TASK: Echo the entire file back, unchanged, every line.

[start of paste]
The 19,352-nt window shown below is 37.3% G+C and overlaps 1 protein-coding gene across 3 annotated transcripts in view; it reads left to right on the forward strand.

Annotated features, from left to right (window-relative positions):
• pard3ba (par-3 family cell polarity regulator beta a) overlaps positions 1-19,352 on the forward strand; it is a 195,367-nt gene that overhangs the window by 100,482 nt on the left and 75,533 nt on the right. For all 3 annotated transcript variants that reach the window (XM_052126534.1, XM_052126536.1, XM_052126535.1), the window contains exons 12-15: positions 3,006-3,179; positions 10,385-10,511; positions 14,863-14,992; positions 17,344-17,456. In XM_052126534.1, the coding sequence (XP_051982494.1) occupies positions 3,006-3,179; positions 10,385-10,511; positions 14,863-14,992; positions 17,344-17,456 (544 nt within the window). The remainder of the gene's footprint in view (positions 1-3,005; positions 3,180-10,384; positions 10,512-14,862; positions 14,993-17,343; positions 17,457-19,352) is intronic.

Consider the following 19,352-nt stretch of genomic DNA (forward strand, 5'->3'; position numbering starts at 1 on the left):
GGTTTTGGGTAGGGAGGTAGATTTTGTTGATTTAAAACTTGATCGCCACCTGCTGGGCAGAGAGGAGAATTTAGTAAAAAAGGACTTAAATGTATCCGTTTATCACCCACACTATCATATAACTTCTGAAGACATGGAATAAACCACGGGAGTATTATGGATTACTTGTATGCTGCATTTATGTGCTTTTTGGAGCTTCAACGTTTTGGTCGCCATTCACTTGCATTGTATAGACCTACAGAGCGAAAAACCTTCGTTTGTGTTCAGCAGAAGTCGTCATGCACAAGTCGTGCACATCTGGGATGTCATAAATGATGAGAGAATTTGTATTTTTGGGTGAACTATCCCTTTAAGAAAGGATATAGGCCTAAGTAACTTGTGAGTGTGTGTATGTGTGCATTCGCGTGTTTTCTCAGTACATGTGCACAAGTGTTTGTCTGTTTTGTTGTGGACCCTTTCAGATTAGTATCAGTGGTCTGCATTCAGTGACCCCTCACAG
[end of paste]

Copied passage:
The 19,352-nt window shown below is 37.3% G+C and overlaps 1 protein-coding gene across 3 annotated transcripts in view; it reads left to right on the forward strand.

Annotated features, from left to right (window-relative positions):
• pard3ba (par-3 family cell polarity regulator beta a) overlaps positions 1-19,352 on the forward strand; it is a 195,367-nt gene that overhangs the window by 100,482 nt on the left and 75,533 nt on the right. For all 3 annotated transcript variants that reach the window (XM_052126534.1, XM_052126536.1, XM_052126535.1), the window contains exons 12-15: positions 3,006-3,179; positions 10,385-10,511; positions 14,863-14,992; positions 17,344-17,456. In XM_052126534.1, the coding sequence (XP_051982494.1) occupies positions 3,006-3,179; positions 10,385-10,511; positions 14,863-14,992; positions 17,344-17,456 (544 nt within the window). The remainder of the gene's footprint in view (positions 1-3,005; positions 3,180-10,384; positions 10,512-14,862; positions 14,993-17,343; positions 17,457-19,352) is intronic.

Consider the following 19,352-nt stretch of genomic DNA (forward strand, 5'->3'; position numbering starts at 1 on the left):
GGTTTTGGGTAGGGAGGTAGATTTTGTTGATTTAAAACTTGATCGCCACCTGCTGGGCAGAGAGGAGAATTTAGTAAAAAAGGACTTAAATGTATCCGTTTATCACCCACACTATCATATAACTTCTGAAGACATGGAATAAACCACGGGAGTATTATGGATTACTTGTATGCTGCATTTATGTGCTTTTTGGAGCTTCAACGTTTTGGTCGCCATTCACTTGCATTGTATAGACCTACAGAGCGAAAAACCTTCGTTTGTGTTCAGCAGAAGTCGTCATGCACAAGTCGTGCACATCTGGGATGTCATAAATGATGAGAGAATTTGTATTTTTGGGTGAACTATCCCTTTAAGAAAGGATATAGGCCTAAGTAACTTGTGAGTGTGTGTATGTGTGCATTCGCGTGTTTTCTCAGTACATGTGCACAAGTGTTTGTCTGTTTTGTTGTGGACCCTTTCAGATTAGTATCAGTGGTCTGCATTCAGTGACCCCTCACAG